‘Co-production evaluation of an Exercise Referral Scheme (ERS) for adults with existing health conditions’

Grant McGeechan, Dawn Phillips, Gillian O’Neill, Dorothy Newbury-Birch

Research output: Contribution to conferencePosterpeer-review

Abstract

Title: Co-production evaluation of an Exercise Referral Scheme for adults with existing health conditions (in association with FUSE).
Background (250): Physical activity should be seen as a clinical need which can improve physical and mental health and is associated with a reduced risk of over 20 health conditions. Even a small increase in activity can improve health and the greatest benefits are seen in those who were previously inactive
Aims (250): The primary aim was to Increase participation in physical activity and support individuals to sustain healthy lifestyle changes for a cohort of people with existing health conditions who were participating in less than 30 minutes of activity per week.
Methods (463): A mixture of survey data and anthropometric measures were used for this evaluation. At baseline participants are measured on their weight, waist circumference and have their BMI calculated. These measures are repeated at their exit review, and at 6-month follow up to assess the impact of the service on these factors over time. Participants were also asked to self-report their levels of physical activity using the 7-day recall tool at these three time points to assess what impact the service had on their engagement in physical activity over time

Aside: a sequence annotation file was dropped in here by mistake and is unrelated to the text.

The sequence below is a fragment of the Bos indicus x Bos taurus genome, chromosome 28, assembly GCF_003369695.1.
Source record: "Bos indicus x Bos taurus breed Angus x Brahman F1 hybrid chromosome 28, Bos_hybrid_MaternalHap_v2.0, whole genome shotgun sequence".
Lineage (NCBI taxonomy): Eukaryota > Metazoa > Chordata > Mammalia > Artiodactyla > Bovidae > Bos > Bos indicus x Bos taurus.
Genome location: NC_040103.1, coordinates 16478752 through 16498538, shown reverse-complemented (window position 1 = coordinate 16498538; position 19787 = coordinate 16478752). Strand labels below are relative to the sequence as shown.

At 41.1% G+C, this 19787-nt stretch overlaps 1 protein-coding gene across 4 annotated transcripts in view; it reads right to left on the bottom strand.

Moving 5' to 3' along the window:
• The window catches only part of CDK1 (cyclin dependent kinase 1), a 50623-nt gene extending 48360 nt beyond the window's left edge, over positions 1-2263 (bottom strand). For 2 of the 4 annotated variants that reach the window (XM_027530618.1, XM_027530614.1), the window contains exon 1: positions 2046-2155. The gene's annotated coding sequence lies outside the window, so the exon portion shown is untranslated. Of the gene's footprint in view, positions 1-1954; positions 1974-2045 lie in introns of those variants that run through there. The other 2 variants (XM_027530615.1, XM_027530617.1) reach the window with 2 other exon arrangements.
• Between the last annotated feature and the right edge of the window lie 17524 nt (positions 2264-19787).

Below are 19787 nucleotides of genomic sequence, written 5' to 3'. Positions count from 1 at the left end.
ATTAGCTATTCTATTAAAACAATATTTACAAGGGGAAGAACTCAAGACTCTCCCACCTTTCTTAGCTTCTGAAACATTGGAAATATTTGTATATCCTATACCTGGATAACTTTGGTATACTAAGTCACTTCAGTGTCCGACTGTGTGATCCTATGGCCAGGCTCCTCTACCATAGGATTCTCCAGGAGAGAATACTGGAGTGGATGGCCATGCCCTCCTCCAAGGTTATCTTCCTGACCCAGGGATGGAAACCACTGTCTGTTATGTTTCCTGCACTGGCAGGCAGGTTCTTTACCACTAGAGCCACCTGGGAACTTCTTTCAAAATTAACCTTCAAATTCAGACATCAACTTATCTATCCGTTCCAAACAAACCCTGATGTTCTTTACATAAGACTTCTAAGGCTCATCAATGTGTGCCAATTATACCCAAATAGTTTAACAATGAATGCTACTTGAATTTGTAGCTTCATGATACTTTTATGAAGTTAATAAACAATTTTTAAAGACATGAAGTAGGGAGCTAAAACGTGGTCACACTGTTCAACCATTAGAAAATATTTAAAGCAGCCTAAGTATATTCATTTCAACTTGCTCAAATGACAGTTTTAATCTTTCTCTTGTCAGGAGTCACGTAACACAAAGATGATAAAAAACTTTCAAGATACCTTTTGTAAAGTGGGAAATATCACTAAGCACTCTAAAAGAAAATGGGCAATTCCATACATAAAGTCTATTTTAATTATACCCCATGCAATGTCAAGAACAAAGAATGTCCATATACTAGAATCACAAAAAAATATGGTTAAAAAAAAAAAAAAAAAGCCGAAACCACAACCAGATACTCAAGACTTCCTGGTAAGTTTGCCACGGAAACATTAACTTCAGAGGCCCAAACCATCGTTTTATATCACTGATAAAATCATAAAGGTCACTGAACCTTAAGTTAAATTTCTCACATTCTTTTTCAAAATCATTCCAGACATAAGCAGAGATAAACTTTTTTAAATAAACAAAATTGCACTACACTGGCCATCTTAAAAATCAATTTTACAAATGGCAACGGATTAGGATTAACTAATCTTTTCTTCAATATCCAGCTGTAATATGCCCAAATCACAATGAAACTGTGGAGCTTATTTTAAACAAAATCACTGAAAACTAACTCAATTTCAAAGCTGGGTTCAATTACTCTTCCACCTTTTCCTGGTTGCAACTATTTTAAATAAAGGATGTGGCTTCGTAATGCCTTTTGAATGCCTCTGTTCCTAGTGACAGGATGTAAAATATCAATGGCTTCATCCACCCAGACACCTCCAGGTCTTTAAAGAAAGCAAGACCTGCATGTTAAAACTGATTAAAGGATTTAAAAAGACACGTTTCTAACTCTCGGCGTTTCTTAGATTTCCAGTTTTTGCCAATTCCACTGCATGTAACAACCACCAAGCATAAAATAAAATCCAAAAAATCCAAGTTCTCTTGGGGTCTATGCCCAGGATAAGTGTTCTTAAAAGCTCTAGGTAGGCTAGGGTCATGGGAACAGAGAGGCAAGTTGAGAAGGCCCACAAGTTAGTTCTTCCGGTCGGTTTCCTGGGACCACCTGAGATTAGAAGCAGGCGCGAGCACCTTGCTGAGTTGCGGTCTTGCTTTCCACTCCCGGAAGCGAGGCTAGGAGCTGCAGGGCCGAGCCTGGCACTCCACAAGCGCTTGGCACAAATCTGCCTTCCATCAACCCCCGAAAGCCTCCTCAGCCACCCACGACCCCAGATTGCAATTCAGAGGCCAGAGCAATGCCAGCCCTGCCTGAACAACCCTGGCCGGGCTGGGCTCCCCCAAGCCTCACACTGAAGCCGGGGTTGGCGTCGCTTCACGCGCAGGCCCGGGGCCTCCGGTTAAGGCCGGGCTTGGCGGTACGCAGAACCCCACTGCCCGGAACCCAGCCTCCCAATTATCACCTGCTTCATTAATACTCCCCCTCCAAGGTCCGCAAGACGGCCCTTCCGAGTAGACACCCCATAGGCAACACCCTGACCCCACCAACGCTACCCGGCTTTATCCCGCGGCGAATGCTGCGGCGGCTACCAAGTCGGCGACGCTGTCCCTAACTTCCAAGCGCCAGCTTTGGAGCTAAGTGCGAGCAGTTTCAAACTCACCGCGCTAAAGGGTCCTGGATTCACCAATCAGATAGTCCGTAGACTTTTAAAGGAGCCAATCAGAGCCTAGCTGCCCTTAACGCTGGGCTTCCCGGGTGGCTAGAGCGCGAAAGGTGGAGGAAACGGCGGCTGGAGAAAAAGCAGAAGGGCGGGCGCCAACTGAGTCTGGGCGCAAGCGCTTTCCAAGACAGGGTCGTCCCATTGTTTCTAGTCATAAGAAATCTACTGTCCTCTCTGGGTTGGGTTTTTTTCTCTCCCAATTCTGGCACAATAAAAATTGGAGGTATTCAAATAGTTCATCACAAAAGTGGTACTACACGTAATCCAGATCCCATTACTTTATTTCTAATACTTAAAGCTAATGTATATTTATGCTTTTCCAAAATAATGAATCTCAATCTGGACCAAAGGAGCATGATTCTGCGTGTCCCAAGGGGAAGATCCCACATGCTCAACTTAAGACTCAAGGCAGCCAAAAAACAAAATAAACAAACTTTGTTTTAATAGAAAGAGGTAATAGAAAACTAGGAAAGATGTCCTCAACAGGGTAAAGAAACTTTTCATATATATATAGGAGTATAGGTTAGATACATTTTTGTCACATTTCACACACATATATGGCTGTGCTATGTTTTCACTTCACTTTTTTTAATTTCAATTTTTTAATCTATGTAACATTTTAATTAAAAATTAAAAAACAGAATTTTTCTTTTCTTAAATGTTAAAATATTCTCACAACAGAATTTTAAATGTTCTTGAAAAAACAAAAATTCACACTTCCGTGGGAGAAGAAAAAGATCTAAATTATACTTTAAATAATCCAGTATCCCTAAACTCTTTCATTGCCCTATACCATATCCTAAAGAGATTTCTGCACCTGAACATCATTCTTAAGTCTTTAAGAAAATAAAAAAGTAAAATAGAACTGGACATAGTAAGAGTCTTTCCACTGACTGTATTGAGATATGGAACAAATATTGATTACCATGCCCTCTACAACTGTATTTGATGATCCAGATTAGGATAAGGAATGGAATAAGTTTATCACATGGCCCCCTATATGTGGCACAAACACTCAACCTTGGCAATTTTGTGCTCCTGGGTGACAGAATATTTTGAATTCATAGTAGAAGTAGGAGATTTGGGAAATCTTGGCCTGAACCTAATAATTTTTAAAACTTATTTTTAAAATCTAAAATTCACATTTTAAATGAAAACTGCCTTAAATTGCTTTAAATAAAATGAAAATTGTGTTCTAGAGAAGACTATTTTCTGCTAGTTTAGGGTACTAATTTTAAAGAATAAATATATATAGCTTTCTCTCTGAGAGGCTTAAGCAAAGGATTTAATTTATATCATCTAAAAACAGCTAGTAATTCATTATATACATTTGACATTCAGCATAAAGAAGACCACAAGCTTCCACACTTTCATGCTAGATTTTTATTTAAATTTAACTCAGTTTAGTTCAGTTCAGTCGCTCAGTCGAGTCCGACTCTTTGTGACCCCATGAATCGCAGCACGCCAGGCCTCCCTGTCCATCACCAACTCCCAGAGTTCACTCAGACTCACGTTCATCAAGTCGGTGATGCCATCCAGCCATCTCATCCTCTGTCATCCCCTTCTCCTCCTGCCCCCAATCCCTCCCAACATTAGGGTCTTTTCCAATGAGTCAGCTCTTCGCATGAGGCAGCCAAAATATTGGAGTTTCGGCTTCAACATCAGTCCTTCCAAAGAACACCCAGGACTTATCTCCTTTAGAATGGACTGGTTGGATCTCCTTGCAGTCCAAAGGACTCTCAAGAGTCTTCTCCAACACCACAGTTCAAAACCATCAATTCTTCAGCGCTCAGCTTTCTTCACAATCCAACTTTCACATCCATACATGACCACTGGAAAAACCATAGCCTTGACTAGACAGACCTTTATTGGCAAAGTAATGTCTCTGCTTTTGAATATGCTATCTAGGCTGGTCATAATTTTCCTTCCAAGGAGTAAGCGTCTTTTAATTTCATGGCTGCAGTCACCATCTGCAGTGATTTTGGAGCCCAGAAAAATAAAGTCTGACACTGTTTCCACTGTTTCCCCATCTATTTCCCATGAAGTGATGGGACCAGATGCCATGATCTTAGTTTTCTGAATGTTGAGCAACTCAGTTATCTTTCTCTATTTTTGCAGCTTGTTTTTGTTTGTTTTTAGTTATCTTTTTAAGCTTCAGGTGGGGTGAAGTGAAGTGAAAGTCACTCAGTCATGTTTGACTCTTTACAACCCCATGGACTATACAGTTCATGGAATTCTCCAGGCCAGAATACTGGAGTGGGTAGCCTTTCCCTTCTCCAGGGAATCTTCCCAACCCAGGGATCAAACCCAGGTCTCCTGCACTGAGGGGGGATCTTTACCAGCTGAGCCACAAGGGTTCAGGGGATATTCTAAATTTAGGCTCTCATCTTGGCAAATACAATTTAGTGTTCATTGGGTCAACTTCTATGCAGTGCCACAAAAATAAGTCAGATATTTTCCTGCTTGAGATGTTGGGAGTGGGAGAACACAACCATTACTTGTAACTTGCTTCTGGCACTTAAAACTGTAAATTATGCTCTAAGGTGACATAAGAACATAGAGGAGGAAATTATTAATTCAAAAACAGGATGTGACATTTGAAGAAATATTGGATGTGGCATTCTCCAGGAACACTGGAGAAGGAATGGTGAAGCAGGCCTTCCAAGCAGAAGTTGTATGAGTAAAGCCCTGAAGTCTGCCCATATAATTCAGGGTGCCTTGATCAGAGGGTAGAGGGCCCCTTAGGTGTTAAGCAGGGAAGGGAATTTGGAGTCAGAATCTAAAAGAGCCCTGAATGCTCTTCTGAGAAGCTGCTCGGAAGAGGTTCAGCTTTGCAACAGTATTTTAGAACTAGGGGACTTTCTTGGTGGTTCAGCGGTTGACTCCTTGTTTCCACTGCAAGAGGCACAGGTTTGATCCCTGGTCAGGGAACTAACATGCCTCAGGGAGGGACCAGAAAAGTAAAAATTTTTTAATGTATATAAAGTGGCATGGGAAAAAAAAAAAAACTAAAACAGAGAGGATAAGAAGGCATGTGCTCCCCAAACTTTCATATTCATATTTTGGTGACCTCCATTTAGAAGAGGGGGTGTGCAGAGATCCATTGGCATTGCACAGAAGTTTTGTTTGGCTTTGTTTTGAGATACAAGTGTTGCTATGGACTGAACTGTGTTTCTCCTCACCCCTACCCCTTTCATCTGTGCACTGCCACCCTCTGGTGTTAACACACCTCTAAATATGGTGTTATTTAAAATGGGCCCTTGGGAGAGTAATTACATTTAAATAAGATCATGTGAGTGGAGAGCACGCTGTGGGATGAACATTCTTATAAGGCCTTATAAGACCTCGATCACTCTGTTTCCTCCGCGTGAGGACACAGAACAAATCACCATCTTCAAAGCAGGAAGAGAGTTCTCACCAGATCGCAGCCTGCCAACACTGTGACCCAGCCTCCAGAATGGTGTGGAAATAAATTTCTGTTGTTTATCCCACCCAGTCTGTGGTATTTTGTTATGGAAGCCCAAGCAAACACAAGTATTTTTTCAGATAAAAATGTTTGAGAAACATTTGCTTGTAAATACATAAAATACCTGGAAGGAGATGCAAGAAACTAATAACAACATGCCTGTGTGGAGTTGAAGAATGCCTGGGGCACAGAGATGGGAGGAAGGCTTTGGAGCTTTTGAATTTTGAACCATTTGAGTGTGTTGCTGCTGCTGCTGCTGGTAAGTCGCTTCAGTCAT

Results (600): Participants who completed the 12-week programme were significantly more likely to have become physically active than to have remained inactive. At 6-month follow up participants were still more likely to be physically active than inactive.
Significant reductions in waist circumference and BMI were observed when comparing baseline with exit review. Furthermore a significant increase in physical activity was observed when comparing baseline with exit review, and baseline with 6-month follow up.
Conclusions (574): The results of this evaluation indicate that when working with clients who are ready to change their behaviour; positive results can be achieved and sustained up to 6 months later. Increased waist circumference is associated with risk of type 2 diabetes, therefore any reduction in waist circumference can reduce this risk. Furthermore, increasing physical activity is associated with reduced risk of over 20 health conditions with even a small increase capable of reducing risk. This service has demonstrated a positive impact on waist circumference and engagement in physical activity.
Expected Learning Outcomes (342): NICE guidelines recommend that ERS should only be used in the management of existing health conditions, but should not be used solely for the purpose of increasing physical activity. The results of this evaluation have highlighted that such schemes can Increase participation in physical activity for those with existing health conditions and support individuals to sustain healthy lifestyle changes.
Original languageEnglish
Publication statusPublished - 6 Dec 2015
EventFaculty of Public Health Annual Conference 2015 - Sage, Gateshead, United Kingdom
Duration: 23 Jun 201524 Jun 2015

Conference

ConferenceFaculty of Public Health Annual Conference 2015
CountryUnited Kingdom
CityGateshead
Period23/06/1524/06/15

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